BMW Partners with Figure for Groundbreaking Humanoid Robots in Manufacturing

by | Jan 23, 2024 | Humanoid

BMW, the automotive giant has inked a commercial deal with robotics startup Figure, paving the way for the deployment of their “general-purpose” humanoid robot at BMW’s manufacturing facilities, starting in Spartanburg, South Carolina. This move puts BMW in direct competition with Tesla and other automakers embracing humanoid robots to further automate their tech-filled facilities. As the era of robots dawns, the exact roles these humanoid robots will play in factories remain uncertain.

How Figure’s Robot Works

The Figure robot stands at 5’6″ and weighs 130 pounds, a bipedal metal powerhouse capable of lifting 45 pounds and walking at speeds up to 2.7 miles per hour. Figure envisions its Figure 01 model, with a five-hour operating time before recharging, automating challenging, unsafe, or tedious tasks in the manufacturing process. While specific tasks for the humanoid robots at BMW’s factory are yet to be disclosed, Figure anticipates a wide range of applications.

The agreement between BMW and Figure involves multiple phases. Initially, the companies will identify use cases for the robots, followed by staged deployment at the Spartanburg facility. BMW is exploring potential applications, citing situations where the robot’s dexterity could be beneficial, such as gripping objects with two hands. While there’s no specific timetable, the spokesperson emphasizes BMW’s commitment to embracing innovative technology for enhanced efficiency.

A spokesperson for Figure aims for the robots to be operational in the BMW manufacturing facility by 2024.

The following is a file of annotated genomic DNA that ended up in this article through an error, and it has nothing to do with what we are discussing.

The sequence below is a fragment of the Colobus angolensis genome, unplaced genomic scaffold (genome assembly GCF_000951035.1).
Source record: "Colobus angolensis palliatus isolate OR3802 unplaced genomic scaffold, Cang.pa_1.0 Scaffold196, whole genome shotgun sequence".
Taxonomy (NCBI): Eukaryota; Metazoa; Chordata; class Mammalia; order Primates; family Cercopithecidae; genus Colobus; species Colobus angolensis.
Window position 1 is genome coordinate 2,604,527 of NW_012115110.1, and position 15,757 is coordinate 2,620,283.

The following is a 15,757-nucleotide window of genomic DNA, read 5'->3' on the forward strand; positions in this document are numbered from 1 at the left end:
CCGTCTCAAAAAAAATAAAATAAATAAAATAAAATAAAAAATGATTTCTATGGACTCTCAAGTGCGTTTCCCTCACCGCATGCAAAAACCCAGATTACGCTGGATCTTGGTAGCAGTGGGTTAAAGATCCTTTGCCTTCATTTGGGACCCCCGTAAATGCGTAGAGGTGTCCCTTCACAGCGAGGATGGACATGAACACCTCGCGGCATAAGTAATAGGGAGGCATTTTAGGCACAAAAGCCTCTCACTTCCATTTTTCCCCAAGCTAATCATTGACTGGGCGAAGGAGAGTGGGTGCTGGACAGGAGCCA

Generalist Humanoid Robots

Unlike traditional single-purpose robots, humanoid robots by Figure and similar manufacturers are designed to act as generalists, capable of walking factory floors and performing various tasks. Equipped with hands for opening doors and using tools, and arms and legs for climbing stairs and lifting heavy boxes, these robots mark a shift towards more versatile automation. Figure’s Founder and CEO, Brett Adcock, sees the untapped potential of general-purpose robotics, envisioning increased productivity, cost reduction, and a safer working environment.

Figure utilizes AI to create “intelligent embodied agents” capable of interacting in unstructured real-world scenarios. A recent video demonstrates the Figure robot using AI to learn tasks, such as making coffee, after ingesting hours of footage.

Racing Towards the Future

BMW’s collaboration with Figure follows Tesla’s announcement three years ago to introduce AI-enabled humanoid robots. While Tesla’s prototypes, like “Optimus,” share similarities with Figure’s model, the practical applications remain unclear. The interest in humanoid robots extends beyond automakers, with Hyundai acquiring Boston Dynamics and Amazon testing bi-pedal humanoid robots from Digit for warehouse tasks.

Rising Interest in Robots

The surge in interest in humanoid robots stems from automakers seeking to offset increasing labor costs. The United Auto Workers Union’s recent contract with major automakers includes a 25% wage increase over four years, prompting car manufacturers to explore automation as a cost-cutting measure. Though costly and untested for reliability, humanoid robots present an intriguing prospect for carmakers looking to outperform trained humans in car manufacturing.

Despite the sci-fi allure of an ever-efficient robot workforce, the reality remains speculative. Even Figure’s robot, amidst its capabilities, requires periodic breaks, walking itself to a charging station every few hours.

by: Bill Parson

by: Bill Parson

Bill is an accomplished editor with a passion for robotics and emerging technologies. With a keen eye for detail and a knack for concise communication, he plays a pivotal role in developing and publishing content for SimplyBots. His deep interest in the field of robotics stems from his fascination with the potential of intelligent machines to transform various aspects of our lives.

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